The diagnosis of Herpes Simplex Labialis is often recognized by the clinical appearance alone.  If a lesion is atypical, laboratory investigations can be ordered by your physician that will identify HSV-1, HSV-2, or will return a negative result. The best way to minimize the impact of a cold sore is to treat it at the first sign of symptoms (tingling, burning, and itching).

Currently available treatments include prescription and non-prescription drugs in topical and oral formulations, with antiviral medication representing a mainstay of treatment.  A new formulation in the form of a cream has recently been approved by Health Canada and combines an antiviral agent and an anti-inflammatory agent, making it the only treatment to reduce viral shedding and inflammation.

The most effective way to seek treatment for your cold sores is to consult a doctor. Your physician can recommend an over-the-counter medication to minimize symptoms or a prescription cream or oral medications that are proven to help prevent cold sore outbreaks and speed up the healing time. 

Tell your doctor how many cold sores you typically suffer from in one year and how long do they usually last.  Also, speak to your doctor about the impact of cold sores on your quality of life. This will help your doctor to guide you to the best available treatment.  Tip: Once you find the treatment that works for you, ask your doctor for many prescription repeats that you can leave with your pharmacist in order to access the prescription medication at the first sign of a cold sore.

Non-prescription treatments:

Viral Entry Blocking Agent Docosanol (Abreva)

This is non-prescription medication (over the counter). Abreva has been proven to reduce the symptoms and the length of the cold sore outbreak. This agent has not been proven to help stop cold sore progression. Abreva is most effective if used at the first sign or symptom of a cold sore.

Skin Protectants and Analgesics

  • Skin protectants and lip moisturizers with allantoin, dimethicone, cocoa butter, white petrolatum, or glycerin provide moisturization to keep the cold sore moist as well as a mechanical barrier to guard the skin and lips against irritants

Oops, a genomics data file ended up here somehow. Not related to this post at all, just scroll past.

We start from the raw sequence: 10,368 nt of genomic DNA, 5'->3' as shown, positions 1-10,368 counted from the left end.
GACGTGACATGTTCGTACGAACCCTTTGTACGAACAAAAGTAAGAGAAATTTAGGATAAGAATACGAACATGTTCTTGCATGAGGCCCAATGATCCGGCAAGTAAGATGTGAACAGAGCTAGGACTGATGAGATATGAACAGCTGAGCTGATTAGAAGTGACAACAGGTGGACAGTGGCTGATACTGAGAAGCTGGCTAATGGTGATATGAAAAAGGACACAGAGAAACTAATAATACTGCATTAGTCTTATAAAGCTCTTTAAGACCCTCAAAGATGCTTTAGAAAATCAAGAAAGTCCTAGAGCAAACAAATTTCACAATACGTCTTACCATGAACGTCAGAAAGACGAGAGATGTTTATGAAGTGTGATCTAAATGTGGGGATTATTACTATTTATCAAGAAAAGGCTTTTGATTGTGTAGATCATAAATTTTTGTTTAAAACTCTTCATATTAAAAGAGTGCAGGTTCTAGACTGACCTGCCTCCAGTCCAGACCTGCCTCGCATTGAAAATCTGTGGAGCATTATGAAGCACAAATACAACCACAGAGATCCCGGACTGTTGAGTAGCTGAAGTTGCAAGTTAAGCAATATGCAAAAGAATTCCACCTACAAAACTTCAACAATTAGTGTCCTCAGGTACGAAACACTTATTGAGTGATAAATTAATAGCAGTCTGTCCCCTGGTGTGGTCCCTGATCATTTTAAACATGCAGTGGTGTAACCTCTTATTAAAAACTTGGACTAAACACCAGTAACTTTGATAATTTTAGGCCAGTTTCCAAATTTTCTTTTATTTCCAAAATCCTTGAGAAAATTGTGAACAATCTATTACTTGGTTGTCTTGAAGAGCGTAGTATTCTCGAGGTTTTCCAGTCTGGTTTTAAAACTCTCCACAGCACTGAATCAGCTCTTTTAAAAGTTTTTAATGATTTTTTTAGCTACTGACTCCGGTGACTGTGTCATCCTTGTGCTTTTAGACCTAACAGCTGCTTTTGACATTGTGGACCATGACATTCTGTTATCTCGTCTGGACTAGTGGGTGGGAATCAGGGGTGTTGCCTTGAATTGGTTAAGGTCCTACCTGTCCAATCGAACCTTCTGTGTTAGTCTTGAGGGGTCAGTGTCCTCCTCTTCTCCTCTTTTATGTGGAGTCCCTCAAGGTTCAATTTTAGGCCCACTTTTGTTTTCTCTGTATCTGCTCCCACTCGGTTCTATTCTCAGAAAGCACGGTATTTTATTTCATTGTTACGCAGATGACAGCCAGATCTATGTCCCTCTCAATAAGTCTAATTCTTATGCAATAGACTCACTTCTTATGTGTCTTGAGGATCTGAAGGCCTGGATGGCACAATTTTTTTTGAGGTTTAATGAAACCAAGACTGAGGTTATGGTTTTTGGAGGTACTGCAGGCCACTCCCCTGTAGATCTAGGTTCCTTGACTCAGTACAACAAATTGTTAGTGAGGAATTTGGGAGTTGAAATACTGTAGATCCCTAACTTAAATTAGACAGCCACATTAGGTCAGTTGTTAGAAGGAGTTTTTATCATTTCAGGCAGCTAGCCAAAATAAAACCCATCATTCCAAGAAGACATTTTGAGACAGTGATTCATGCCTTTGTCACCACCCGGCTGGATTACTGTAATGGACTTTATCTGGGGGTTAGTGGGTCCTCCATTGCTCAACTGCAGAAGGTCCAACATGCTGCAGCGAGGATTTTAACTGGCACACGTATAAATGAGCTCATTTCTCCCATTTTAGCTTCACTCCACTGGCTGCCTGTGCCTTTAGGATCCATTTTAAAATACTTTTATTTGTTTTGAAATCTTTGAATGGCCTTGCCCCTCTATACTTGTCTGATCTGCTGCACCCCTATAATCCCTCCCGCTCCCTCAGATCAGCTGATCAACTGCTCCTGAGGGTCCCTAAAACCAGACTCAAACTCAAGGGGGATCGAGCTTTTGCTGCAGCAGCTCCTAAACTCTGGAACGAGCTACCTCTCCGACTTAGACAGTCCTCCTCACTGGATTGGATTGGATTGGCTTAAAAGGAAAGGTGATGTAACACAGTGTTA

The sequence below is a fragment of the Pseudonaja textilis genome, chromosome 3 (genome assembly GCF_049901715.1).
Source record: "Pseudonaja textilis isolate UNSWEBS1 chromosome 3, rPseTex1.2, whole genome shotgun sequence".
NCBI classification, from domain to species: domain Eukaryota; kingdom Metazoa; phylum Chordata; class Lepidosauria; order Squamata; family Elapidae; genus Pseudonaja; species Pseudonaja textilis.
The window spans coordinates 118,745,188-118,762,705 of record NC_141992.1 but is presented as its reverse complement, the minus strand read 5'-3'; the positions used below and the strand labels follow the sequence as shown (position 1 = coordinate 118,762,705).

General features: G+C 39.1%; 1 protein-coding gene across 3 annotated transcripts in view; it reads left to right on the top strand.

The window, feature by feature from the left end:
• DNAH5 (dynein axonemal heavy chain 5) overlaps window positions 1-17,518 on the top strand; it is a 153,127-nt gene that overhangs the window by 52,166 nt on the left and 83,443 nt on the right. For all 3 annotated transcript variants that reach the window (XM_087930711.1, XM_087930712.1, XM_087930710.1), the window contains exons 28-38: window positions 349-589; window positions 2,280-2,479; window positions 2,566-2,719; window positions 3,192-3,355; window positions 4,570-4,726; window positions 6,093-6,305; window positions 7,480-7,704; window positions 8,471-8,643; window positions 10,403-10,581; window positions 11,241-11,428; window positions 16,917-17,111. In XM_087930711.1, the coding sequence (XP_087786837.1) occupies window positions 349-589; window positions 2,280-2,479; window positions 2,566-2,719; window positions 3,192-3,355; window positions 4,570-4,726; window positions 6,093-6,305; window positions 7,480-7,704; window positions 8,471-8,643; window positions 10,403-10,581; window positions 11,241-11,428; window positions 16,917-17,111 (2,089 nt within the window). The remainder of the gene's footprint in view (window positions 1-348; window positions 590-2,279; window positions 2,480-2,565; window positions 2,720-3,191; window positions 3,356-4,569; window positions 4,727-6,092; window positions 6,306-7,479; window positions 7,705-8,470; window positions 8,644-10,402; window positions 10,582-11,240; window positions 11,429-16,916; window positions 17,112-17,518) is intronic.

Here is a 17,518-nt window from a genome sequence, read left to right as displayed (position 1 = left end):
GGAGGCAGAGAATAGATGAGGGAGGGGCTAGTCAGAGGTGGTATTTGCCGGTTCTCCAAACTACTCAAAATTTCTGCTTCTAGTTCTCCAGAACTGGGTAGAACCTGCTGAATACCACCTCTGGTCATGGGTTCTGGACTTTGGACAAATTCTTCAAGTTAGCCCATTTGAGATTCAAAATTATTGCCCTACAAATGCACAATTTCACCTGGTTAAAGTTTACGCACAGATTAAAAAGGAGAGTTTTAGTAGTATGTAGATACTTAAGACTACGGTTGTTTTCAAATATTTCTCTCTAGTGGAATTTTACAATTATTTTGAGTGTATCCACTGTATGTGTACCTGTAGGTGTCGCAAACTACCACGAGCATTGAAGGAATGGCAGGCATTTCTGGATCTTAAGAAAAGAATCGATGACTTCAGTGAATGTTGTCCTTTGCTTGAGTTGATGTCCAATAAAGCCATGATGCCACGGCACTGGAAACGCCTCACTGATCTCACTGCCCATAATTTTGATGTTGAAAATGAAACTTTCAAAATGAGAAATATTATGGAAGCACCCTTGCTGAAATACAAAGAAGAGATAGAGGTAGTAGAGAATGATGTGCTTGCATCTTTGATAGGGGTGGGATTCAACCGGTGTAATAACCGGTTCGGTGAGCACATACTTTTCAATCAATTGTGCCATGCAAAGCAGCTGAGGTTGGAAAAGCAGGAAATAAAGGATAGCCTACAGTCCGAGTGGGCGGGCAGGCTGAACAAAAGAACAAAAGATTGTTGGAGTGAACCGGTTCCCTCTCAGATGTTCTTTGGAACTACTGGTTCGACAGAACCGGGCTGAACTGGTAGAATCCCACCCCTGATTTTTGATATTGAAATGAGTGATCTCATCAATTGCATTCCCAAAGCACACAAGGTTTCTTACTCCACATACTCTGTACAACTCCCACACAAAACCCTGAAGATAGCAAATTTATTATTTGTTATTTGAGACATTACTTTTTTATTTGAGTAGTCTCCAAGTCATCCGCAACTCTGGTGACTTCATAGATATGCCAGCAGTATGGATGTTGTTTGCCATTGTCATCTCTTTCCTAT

• Topical analgesics/anaesthetics including benzocaine, lidocaine, benzyl alcohol, camphor, menthol, and phenol help provide local pain control and may help reduce the itching
  • Oral analgesics such as ibuprofen and acetaminophen also provide temporary relief from the pain 

Prescription treatments

 Topical treatment (creams and ointments)

 Combination Antiviral and anti-inflammatory agent (Xerese)

This agent is available in a cream format and combines an antiviral (acyclovir 5%) and an anti-inflammatory (hydrocortisone 1%) agent.  XereseTM works in two ways. It reduces viral shedding and it reduces inflammation.  Xerese has been proven to help prevent cold sore progression.  It is also proven to decrease the size of the lesion and speed up the healing time.  For optimal results it should be used at the first sign of a cold sore.

 Systemic treatments

 Oral Antivirals

Oral antivirals (such as Valtrex, Famvir, Zovirax) may help to prevent a cold sore from ulcerating and shorten the healing time if taken at the prodromal stage. Systemic antivirals are oral medications that act on reducing viral shedding.  For optimal results, it should be used at the first sign of a cold sore.


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